After decades of feeling guilty for not drinking like the rest of the gang, I eventually decided to accept my embarrassing character flaw. I’ve been to many parties where guests wage lively debates on the merits of a particular Argentinian Grenache versus a Malbec from Burgundy. Far be it from me to say these people were behaving like pretentious snobs – because I prefer to keep those thoughts to myself.
So, the next time you’re throwing a big party, please forgive me for not trying your wonderful 1996 Pinot Noir from Northern Italy. I’m sure it’s to die for. But someone needs to be the designated driver when your buddy Charlie passes out in the arms of that fern and needs a ride home. That designated driver would be me.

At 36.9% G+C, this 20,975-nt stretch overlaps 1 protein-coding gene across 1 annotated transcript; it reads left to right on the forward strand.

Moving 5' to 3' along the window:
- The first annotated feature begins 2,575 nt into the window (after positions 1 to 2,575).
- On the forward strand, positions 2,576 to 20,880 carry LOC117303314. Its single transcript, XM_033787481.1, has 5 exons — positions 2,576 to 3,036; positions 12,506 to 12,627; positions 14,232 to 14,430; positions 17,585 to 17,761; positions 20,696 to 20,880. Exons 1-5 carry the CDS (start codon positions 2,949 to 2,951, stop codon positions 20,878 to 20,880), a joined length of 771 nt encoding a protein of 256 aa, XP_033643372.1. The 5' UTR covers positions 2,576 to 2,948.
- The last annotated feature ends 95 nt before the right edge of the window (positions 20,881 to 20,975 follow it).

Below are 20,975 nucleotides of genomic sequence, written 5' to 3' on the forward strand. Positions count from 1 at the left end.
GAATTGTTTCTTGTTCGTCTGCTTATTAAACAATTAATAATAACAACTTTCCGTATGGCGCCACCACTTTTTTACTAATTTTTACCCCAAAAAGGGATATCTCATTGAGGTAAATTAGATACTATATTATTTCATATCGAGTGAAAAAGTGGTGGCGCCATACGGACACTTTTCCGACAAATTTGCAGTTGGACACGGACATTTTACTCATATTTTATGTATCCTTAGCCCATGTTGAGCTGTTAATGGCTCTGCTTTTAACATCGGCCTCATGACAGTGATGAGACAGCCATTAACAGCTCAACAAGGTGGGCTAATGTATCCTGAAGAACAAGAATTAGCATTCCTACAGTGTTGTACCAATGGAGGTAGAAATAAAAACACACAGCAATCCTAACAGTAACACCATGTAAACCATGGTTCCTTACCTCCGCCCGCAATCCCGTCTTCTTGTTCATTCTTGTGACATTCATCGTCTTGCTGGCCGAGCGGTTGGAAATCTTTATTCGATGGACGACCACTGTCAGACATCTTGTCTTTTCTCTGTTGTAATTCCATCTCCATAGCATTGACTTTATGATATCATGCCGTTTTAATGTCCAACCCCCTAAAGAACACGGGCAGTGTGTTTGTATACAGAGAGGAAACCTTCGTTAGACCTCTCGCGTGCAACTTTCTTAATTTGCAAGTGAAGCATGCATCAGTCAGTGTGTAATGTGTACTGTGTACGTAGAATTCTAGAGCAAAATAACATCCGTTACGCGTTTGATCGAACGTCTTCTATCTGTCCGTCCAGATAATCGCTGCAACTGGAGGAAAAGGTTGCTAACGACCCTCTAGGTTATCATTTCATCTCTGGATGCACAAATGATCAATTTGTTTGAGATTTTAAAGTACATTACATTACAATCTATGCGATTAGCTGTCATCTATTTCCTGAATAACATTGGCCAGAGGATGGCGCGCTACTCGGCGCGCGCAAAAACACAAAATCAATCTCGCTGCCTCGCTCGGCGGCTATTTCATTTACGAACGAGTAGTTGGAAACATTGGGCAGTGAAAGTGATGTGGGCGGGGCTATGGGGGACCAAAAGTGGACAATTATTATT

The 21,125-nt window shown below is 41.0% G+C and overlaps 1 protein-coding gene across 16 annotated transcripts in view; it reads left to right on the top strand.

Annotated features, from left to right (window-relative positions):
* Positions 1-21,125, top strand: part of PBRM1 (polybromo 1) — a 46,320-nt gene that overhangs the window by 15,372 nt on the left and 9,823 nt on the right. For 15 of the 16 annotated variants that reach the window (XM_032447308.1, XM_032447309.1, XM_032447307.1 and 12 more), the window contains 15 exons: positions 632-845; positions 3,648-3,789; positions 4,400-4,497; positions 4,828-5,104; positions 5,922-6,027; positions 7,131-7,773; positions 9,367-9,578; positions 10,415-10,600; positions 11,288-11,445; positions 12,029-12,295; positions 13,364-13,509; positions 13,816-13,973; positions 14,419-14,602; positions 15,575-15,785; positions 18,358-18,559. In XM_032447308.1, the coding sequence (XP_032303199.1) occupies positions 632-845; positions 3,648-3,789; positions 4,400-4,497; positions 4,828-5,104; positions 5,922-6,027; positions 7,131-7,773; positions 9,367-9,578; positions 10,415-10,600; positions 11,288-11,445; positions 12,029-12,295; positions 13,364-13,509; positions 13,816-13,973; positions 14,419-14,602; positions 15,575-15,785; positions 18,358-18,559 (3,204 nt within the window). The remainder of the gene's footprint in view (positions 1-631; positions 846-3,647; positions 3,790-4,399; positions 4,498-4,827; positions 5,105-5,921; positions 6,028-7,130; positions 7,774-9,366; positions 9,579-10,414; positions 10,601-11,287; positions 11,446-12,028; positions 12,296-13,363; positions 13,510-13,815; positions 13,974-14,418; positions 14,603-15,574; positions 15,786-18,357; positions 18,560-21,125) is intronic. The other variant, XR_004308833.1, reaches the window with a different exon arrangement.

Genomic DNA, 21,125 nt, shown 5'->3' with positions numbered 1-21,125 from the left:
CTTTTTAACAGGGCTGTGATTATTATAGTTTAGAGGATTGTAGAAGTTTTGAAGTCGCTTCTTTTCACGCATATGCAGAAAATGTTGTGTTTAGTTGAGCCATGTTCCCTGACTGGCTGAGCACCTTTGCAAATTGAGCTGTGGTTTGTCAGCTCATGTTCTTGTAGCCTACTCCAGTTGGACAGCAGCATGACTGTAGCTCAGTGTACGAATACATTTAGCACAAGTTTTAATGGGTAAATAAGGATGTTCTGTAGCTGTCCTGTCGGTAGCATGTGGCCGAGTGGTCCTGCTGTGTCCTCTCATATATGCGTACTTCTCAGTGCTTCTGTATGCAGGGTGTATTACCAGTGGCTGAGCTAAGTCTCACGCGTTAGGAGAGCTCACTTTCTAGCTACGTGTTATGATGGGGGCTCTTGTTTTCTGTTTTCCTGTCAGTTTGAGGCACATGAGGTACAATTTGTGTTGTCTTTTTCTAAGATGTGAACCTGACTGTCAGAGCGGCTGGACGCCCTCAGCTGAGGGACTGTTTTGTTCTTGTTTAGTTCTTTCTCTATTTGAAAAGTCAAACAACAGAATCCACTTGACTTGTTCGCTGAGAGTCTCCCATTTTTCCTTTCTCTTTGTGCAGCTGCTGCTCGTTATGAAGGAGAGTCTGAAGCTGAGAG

That’s the view from the bleachers. Perhaps I’m off base.
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©Tim Jones, View from the Bleachers 2017
I am a recovering alcoholic — 33 years My sober years have been wonderful. MY only regret is that I didn’t find sobriety earlier.
Tim: My wife and I can take it or keave it. With my health issue now I am not using alcohol My wife may take askp of wine occasionally and agrees with your Listerine and Scope comparisons.
You’d enjoy Anne Fadiman’s recent memoir: The Wine Lover’s Daughter. The framework of the memoir is about how she just never liked the taste of wine, no matter how many extraordinary bottles of wine her father (Clifford Fadiman) may have collected and tried to share with her. She even went so far as to get her taste buds tested to see if there was some scientific explanation for the difference in taste that you neatly capture in the description of your Italy trip. Of course, it’s also about growing up to be a writer in the shadow of Fadiman. For a writer and book-lover, it is a fun read.